Info: WHITE humpback whale

Michael Williamson (whe_william@flo.org)
Mon, 21 Jul 1995 17:55:36

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Date: Fri, 21 Jul 1995 16:23:35 -0400 (EDT)
From: Michael Williamson <WHE_WILLIAM@FLO.ORG>
Subject: Info: WHITE humpback whale
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From:	SMTP%"MARMAM@UVVM.BITNET" 21-JUL-1995 13:59:28.93
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Subj:	white whale
 
Date:         Fri, 21 Jul 1995 08:50:57 EST
Reply-To:     Marine Mammals Research and Conservation Discussion
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From:         Dagmar_Fertl@smtp.mms.gov
Subject:      white whale
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     Marmammers:
 
     A follow-up to Paul Forestell's initial report of repeated sightings
     of a white humpback whale.
 
     *****************************************************
 
     Moby Dick stirs excitement in Australian waters
 
 
     SYDNEY, July 21 (Reuter) - An extremely rare albino whale has
     been spotted off the Australian coast, prompting a call on Friday for
     whale-watchers, seafarers and even aircraft to look out for the
     real-life Moby Dick.
 
     The all-white humpback whale was sighted by a fisherman off a
     headland midway along Australia's east coast last Sunday, a
     spokesman for a state wildlife service told Reuters on Friday.
 
     It was the fourth sighting since 1991 of what is thought to be
     the same animal, said Lawrence Orel, a spokesman for New South
     Wales state's National Parks and Wildlife Service.
 
     "It's the colour of new white paper," said Australian Whale
     Conservation Society president Paul Hodda, who spotted the whale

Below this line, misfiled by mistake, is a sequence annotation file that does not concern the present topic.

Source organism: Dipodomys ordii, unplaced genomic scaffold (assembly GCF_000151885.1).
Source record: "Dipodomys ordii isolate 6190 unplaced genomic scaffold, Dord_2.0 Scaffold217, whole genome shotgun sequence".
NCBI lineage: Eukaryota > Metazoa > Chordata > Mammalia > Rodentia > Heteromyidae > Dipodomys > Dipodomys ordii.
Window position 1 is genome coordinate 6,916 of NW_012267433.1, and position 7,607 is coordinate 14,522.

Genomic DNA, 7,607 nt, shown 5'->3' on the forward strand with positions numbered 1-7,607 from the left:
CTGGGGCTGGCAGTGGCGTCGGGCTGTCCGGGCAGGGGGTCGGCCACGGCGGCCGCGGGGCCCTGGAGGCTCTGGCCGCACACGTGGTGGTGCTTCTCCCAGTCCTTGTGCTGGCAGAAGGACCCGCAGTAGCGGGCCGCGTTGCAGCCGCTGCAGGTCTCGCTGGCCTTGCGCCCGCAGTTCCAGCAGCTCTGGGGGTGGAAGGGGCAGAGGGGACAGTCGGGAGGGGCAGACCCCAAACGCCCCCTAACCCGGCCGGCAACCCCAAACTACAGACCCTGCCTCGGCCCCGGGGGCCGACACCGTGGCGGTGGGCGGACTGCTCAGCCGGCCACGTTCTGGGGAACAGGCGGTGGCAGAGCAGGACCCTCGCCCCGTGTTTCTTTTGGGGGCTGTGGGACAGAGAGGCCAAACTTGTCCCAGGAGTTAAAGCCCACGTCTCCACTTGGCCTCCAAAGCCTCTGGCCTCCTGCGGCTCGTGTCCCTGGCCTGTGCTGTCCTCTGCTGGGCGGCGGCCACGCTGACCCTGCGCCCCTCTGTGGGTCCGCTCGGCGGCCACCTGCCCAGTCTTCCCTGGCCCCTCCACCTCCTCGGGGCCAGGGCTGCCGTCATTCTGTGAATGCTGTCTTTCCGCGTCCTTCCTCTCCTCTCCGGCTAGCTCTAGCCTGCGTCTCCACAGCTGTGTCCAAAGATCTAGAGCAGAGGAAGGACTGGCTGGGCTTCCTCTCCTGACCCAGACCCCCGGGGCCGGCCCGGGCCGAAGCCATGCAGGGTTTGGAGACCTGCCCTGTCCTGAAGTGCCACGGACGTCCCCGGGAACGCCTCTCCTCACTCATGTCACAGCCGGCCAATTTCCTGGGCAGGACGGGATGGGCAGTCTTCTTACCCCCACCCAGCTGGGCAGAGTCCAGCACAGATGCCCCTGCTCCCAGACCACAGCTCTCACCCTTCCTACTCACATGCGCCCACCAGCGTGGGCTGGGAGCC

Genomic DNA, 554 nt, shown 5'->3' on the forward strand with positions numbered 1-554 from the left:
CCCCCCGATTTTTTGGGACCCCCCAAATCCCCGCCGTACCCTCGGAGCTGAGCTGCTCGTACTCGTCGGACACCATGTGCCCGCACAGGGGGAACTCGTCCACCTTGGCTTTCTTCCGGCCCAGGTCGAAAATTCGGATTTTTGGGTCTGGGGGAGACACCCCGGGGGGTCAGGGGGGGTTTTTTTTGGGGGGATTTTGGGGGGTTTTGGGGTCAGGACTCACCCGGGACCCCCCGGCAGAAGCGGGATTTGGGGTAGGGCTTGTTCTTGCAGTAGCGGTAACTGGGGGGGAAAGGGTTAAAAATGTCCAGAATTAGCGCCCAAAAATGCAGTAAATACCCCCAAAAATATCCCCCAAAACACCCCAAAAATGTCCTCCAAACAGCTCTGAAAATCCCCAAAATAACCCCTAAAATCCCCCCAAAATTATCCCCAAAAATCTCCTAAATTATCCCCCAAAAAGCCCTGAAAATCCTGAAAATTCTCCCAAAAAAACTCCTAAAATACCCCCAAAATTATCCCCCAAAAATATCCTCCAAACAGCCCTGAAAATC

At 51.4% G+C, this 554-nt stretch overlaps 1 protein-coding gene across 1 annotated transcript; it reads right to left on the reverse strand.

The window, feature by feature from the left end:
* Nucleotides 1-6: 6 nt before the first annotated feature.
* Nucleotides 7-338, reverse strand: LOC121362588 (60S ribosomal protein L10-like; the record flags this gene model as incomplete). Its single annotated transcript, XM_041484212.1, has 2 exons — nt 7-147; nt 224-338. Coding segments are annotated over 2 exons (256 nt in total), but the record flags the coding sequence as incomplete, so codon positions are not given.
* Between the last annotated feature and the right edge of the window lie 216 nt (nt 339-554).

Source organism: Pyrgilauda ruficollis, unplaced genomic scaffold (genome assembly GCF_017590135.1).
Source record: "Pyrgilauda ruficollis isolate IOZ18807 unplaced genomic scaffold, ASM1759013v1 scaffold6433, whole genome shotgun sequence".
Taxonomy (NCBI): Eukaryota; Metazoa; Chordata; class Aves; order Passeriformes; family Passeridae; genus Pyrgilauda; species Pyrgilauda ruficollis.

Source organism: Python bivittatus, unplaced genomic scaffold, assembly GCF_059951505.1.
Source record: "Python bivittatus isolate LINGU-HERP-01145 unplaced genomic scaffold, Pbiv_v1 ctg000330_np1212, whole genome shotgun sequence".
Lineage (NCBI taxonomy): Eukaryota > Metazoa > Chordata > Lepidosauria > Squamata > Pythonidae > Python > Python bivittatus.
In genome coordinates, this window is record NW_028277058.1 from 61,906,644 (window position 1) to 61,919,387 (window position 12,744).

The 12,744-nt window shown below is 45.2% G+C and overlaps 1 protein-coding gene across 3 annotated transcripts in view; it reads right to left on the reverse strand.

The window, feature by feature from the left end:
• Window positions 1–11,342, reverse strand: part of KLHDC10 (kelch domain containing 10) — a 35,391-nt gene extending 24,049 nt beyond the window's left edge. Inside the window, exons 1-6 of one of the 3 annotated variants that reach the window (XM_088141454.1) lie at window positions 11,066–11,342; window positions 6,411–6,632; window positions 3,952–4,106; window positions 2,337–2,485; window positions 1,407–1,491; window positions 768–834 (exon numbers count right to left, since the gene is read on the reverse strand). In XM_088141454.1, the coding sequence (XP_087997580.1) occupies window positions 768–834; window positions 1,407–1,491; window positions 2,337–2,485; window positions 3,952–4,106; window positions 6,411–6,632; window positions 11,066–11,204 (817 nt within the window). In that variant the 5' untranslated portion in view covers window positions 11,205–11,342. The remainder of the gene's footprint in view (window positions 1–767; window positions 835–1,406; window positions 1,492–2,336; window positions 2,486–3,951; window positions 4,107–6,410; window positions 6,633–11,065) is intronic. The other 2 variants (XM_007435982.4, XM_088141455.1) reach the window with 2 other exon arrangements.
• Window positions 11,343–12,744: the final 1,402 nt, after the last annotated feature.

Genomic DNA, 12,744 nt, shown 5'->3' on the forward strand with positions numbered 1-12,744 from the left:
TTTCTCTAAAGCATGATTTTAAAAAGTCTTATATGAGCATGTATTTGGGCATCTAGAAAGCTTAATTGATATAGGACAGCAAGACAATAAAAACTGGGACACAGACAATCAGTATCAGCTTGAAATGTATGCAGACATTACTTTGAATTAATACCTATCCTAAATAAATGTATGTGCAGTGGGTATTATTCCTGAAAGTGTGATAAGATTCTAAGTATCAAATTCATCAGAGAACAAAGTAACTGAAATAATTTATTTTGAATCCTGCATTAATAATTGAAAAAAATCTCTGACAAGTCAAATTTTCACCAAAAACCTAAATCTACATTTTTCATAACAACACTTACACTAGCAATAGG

four years ago.
 
     "There's no evidence of any other white humpback whale anywhere
     in the world," he told Reuters.
 
     News of the latest sighting had caused "a bit of excitement" in
     scientific and conservation circles, Orel told Reuters.
 
     "We do welcome reports from people who may have seen it, because
     it will give us a good idea of how fast and what distances it is
     travelling," he said.
 
     "This animal is useful from a scientific point of view. It is
     readily visible from a boat or an aircraft."
 
     The most recent sighting was from a fishing boat as the whale
     swam past Cape Byron, about 550 km (340 miles) north of Sydney,
     on a migration route from Antarctic waters to sub-tropical breeding
     grounds off the northeast coast.
 
     The society appealed on Friday for whale-watchers to take care
     not to stress the animal and to keep well clear.
 
     The breeding season, which runs from August to October, brings
     whale-watching to a peak in northeast waters.
 
     Local media reports have dubbed the albino whale Moby Dick, after
     the white whale that featured in Herman Melville's famous novel
     of the same name.